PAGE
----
Aerofoil Section Analysis using 2D panel methods and incorporating 1D corrections for boundary layer flow


The prediction of aerodynamic properties of most aerofoil sections can be obtained relatively accurately using two dimensional panel method analysis. The solutions will be primarily inviscid flow predictions. However, with the introduction of some simple one-dimensional boundary layer theory, the inviscid solutions can be corrected due to small viscosity effects. This allows estimation of lift, drag and pitching moment coefficients for sections were there are only small effects due to flow separation or friction.

The solution is obtained by two separate calculations,

1. Inviscid panel method prediction of flow velocities and pressures.

2. Viscous boundary layer theory prediction of surface flow displacement and momentum loss due to friction.

It is possible to iterate between the results of these two solutions until a final converged solution is obtained but in many cases problems may arise due to the number of iterations required and the possibility of an unstable iteration. A reasonable result is generally obtained by just using a single pass of the solution parts.

PART 1 : 2D Inviscid panel method

A potential flow solution of any general aerofoil section can be modelled by descretising the surface contour using singularity panels. Many different techniques are possible but for the program used here, the following configuration has been employed for the panel modelling,

Each panel ( j ) is a straight line segment between surface contour points (j and j+1). Along the panel, a source distribution of constant strength () is applied. This distribution strength varies from panel to panel. As well, along each panel is a constant vorticity distribution (). The vorticity is the same on each panel around the contour and produces the required circulation for the lifting section.

As the geometry of the section and the freestream flow conditions ( -- velocity , -- angle of attack ) are set, the requirement will be to define boundary condition equations in order to determine the necessary distribution strengths ( and , j = 1 to N (number of panels) ), for an accurate model of the problem.

A boundary condition of no flow through surface ( ) can be applied at the center of each panel. This produces N equations in N+1 unknowns. In order to correctly solve for the extra unknown vorticity, a Kutta condition must be applied at the trailing edge.

For a single panel (i) the boundary condition will be applied as,

at Panel (i)

where the coefficients (, ) represent the influence of panel (j) distribution strengths on the control point of panel (i) and represents the freestream influence. All coefficients are functions of the geometry of the section, (fn (x,y) ): ie. due to orientation and spacing of panels.

The Kutta condition, equation N+1, can be applied in terms of trailing edge velocity,

This gives a system of linear equations which allow the solution for the required distribution strengths to be found.

Once the distribution strengths ( ) have been calculated, surface tangential velocities at the center of each panel can be calculated ( V ) and then surface pressure coefficients,

The lift coefficient can be calculated assuming a small angle of attack as the integration of surface pressure coefficient acting in the y-direction, ie. projected on the x axis.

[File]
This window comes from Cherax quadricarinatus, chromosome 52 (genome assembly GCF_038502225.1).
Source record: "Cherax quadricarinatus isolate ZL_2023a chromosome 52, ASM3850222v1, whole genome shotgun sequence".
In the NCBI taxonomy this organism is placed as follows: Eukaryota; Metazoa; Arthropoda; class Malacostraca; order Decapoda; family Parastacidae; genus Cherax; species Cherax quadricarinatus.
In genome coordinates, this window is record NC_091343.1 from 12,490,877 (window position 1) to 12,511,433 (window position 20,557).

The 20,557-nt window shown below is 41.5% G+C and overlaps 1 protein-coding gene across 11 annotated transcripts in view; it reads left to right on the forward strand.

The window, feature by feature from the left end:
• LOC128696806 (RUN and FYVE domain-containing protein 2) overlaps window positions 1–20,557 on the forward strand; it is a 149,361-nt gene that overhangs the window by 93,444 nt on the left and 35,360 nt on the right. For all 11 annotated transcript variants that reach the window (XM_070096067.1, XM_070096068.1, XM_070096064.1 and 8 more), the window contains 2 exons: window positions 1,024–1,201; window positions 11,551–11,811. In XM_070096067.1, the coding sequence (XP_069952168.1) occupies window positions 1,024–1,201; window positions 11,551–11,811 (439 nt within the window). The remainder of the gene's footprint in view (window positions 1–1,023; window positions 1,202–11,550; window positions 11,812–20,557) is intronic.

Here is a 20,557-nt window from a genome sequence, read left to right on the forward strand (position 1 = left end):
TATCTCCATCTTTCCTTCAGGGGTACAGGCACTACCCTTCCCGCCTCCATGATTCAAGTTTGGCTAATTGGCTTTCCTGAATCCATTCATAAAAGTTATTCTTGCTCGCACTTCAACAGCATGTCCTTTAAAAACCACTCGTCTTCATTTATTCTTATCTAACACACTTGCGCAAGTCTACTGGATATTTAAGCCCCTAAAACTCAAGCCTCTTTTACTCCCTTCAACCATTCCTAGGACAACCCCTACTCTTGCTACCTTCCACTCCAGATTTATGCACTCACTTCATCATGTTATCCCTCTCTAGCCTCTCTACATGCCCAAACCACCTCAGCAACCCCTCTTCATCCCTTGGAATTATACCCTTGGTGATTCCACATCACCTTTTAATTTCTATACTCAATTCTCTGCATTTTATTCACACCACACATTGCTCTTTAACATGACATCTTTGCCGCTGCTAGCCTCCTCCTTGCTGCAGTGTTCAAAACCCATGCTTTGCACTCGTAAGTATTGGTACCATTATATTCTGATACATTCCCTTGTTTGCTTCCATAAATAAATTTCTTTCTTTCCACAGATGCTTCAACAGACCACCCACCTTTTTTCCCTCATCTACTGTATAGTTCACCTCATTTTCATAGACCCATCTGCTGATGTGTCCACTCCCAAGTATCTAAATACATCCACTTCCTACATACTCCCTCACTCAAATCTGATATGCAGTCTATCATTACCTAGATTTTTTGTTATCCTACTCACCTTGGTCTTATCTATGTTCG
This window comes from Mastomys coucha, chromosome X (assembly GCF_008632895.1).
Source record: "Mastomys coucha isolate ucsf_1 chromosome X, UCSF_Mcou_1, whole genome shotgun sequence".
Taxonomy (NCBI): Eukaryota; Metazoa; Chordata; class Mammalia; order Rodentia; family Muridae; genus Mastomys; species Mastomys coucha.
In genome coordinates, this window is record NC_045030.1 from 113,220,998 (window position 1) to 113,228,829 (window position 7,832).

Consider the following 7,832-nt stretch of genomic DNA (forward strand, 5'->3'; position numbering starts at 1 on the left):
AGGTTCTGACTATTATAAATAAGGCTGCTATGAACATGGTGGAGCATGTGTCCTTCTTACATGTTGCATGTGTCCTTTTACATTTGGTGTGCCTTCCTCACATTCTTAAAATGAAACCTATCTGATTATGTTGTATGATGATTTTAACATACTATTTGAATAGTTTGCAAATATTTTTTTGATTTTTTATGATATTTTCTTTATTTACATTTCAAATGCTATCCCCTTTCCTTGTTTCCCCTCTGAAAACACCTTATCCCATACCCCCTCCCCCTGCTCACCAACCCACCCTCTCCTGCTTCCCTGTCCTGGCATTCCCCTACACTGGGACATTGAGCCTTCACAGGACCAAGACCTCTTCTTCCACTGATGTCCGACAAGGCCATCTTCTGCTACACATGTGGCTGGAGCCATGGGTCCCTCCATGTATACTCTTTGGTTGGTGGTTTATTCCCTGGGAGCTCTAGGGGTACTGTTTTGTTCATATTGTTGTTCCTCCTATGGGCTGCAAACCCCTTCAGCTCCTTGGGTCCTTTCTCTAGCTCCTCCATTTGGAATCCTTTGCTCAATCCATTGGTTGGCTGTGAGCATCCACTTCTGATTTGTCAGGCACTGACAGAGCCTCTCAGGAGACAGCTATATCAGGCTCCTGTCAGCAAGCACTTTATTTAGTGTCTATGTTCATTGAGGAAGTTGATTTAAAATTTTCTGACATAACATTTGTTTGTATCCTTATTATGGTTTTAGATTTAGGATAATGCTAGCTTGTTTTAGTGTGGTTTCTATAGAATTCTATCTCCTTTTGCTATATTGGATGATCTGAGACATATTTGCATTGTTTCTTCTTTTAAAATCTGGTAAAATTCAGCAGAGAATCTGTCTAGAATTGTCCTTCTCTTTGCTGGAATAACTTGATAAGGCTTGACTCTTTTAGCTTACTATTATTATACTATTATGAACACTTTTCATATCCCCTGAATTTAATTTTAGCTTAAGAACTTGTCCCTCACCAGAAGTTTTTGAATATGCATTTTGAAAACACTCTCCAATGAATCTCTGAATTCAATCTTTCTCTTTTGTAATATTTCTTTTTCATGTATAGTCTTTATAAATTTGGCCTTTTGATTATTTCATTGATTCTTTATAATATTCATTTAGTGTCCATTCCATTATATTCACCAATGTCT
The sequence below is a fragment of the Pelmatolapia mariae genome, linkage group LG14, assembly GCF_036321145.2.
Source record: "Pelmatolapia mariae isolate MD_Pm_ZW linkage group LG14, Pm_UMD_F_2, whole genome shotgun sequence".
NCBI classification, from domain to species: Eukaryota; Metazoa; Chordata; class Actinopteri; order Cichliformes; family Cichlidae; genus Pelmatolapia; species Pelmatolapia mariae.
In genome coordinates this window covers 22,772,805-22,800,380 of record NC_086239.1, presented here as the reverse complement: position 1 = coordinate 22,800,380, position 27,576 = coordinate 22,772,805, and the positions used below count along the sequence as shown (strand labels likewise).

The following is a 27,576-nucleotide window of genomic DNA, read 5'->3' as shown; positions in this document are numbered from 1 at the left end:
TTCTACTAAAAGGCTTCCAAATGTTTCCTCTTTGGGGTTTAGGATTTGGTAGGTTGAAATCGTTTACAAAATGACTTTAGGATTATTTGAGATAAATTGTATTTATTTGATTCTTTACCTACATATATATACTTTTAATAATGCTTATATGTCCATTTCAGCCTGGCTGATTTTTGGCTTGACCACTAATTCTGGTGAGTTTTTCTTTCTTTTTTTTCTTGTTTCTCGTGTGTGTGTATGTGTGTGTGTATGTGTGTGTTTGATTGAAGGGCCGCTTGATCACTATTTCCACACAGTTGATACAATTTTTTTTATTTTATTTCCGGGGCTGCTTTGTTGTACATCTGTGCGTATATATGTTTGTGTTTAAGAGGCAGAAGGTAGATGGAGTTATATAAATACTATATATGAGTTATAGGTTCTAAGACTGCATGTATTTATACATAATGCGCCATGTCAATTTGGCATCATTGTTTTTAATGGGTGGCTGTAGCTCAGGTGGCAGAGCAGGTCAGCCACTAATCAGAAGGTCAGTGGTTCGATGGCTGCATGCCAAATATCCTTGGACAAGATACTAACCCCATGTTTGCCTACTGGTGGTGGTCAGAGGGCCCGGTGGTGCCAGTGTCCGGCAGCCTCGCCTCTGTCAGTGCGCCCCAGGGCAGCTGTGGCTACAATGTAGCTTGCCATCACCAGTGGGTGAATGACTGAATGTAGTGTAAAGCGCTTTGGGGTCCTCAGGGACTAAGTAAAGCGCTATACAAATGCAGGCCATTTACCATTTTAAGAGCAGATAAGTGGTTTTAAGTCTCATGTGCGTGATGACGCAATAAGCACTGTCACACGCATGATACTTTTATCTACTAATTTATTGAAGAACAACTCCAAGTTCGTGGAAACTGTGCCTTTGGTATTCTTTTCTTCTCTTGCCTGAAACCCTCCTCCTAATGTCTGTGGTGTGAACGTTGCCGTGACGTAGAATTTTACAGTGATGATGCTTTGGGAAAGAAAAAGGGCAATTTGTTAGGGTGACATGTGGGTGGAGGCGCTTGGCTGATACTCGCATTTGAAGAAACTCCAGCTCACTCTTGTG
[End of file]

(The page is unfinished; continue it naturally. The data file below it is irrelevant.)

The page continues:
Solutions only need to be calculated for one or two angles of attack as the lift curve will be linear. Stall and boundary layer effects are not predicted by the first part of the process.

PART 2 : 1D Boundary Layer Theory.

Once the surface velocities have been predicted, it is possible to start some simple calculations for the viscous surface effects and drag cofficient.

APPLICATION : 2D Panel Code Computer Program.

The following program accepts ASCII data files which consist of a list 2-D aerofoil section coordinates. The format of these aerofoil input data files is the same as that produced by the NACA section generation program.

|Header Line                                      |
|Number of Data Points (N)                        |
|   x(1)        y(1)                              |
|   x(2)        y(2)                              |
|   x(3)        y(3)                              |
|                                                 |
|   ...         ...                               |
|   x(3)        y(3)                              |
|                                                 |
|   x(N)        y(N)                              |

There is an initial header line, followed by a line giving the number of data points used to describe the aerofoil and then pairs of surface coordinate points (x,y). The order of surface points is anti-clockwise, starting at the trailing edge, going back over the upper surface around the nose and then forward along the underside back to the trailing edge. Data files for other aerofoil sections can be created using Excel or similar spreadsheet to give a data file in the correct format.

Some sample section files are NACA 0012, NACA 4412 and NACA 64-012.

From the surface coordinate data file, the program calculates an inviscid flow solution. The 1-D momentum integration is run to predict the boundary layer near the aerofoil surface.

The program can predict CL for a given angle, Cm(1/4c) and CD for the specified aerofoil section.


Executable Program : 2-D Panel Method Solution(260k)

Executable Program : 2-D NACA Aerofoil Section Generator(286k)

Executable Program : XFOIL v6.94 Aerofoil Development System 2-D(1260k)
Marc Drela GPL Aerofoil solution system, full documentation at MIT XFOIL site..


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